Friday, March 8, 2013


COMETRIQ is indicated for the treatment of patients with progressive, metastatic medullary thyroid cancer (MTC).
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COMETRIQ inhibits the activity of tyrosine kinases including RET, MET, and VEGFRs. These receptor tyrosine kinases are involved in both normal cellular function and in pathologic processes such as oncogenesis, metastasis, tumor angiogenesis, and maintenance of the tumor microenvironment.
COMETRIQ was approved based on a pivotal trial in metastatic MTC patients (N=330) who were required to have radiographic evidence of actively progressive disease within 14 months prior to study entry.
Significantly prolonged progression-free survival (PFS) vs placebo (HR=0.28; 95% CI: 0.19, 0.40; P<0.0001)
— Median PFS was 11.2 months with COMETRIQ vs 4.0 months with placebo
Objective response rate (ORR) was 27% with COMETRIQ vs 0% with placebo (P<0.0001)
— Median duration of tumor response was 14.7 months (95% CI: 11.1, 19.3)
Adverse reactions occurring in ≥25% of patients treated with COMETRIQ and more frequently than with placebo (≥5% between-arm difference) in order of decreasing frequency were: diarrhea, stomatitis, palmar-plantar erythrodysesthesia syndrome (PPES), decreased weight, decreased appetite, nausea, fatigue, oral pain, hair color changes, dysgeusia, hypertension, abdominal pain, and constipation; the most common laboratory abnormalities (>25%) were increased AST, increased ALT, lymphopenia, increased alkaline phosphatase, hypocalcemia, neutropenia, thrombocytopenia, hypophosphatemia, and hyperbilirubinemia.
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See full prescribing information for complete boxed warning.
Perforations and Fistulas: Gastrointestinal perforations occurred in 3% and fistula formation in 1% of COMETRIQ-treated patients. Discontinue COMETRIQ in patients with perforation or fistula.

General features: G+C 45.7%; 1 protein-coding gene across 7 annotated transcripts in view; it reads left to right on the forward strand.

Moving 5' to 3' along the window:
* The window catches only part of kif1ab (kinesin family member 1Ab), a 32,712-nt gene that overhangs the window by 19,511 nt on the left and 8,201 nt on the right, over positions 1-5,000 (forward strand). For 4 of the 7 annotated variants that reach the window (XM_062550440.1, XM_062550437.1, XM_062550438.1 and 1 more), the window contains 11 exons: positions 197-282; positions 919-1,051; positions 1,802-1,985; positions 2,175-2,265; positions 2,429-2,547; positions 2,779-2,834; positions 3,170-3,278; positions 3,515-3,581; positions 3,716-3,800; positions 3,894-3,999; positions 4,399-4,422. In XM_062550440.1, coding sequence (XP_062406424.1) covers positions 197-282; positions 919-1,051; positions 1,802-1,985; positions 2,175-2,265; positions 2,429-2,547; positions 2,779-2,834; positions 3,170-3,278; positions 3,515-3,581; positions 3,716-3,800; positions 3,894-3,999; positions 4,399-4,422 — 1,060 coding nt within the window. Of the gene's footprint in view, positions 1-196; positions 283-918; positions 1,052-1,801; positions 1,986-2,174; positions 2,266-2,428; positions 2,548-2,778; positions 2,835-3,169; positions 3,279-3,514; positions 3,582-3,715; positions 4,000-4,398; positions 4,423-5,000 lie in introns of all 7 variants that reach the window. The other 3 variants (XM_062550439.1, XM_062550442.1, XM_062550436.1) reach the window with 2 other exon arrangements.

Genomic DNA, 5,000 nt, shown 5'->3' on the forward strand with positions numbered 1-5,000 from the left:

Hemorrhage: Severe, sometimes fatal, hemorrhage including hemoptysis and gastrointestinal hemorrhage occurred in 3% of COMETRIQ-treated patients. Monitor patients for signs and symptoms of bleeding. Do not administer COMETRIQ to patients with severe hemorrhage.
Gastrointestinal (GI) perforations (3%) and GI fistulas (1%), all serious, were reported with COMETRIQ, including 1 (<1%) fatal GI fistula. Non-GI fistulas including tracheal/esophageal were reported (4%), including 2 (1%) fatal events. Monitor patients for symptoms of perforations and fistulas. Discontinue COMETRIQ in patients who experience a perforation or a fistula.
Serious and sometimes fatal hemorrhage occurred with COMETRIQ. The incidence of Grade ≥3 hemorrhagic events was higher with COMETRIQ (3%) than with placebo (1%). Do not administer COMETRIQ to patients with a recent history of hemorrhage or hemoptysis.
Increased incidence of thrombotic events (venous thromboembolism: 6% vs 3%; arterial thromboembolism: 2% vs 0%) was reported with COMETRIQ vs placebo, respectively. Discontinue COMETRIQ in patients who develop an acute myocardial infarction or any other clinically significant arterial thromboembolic complication.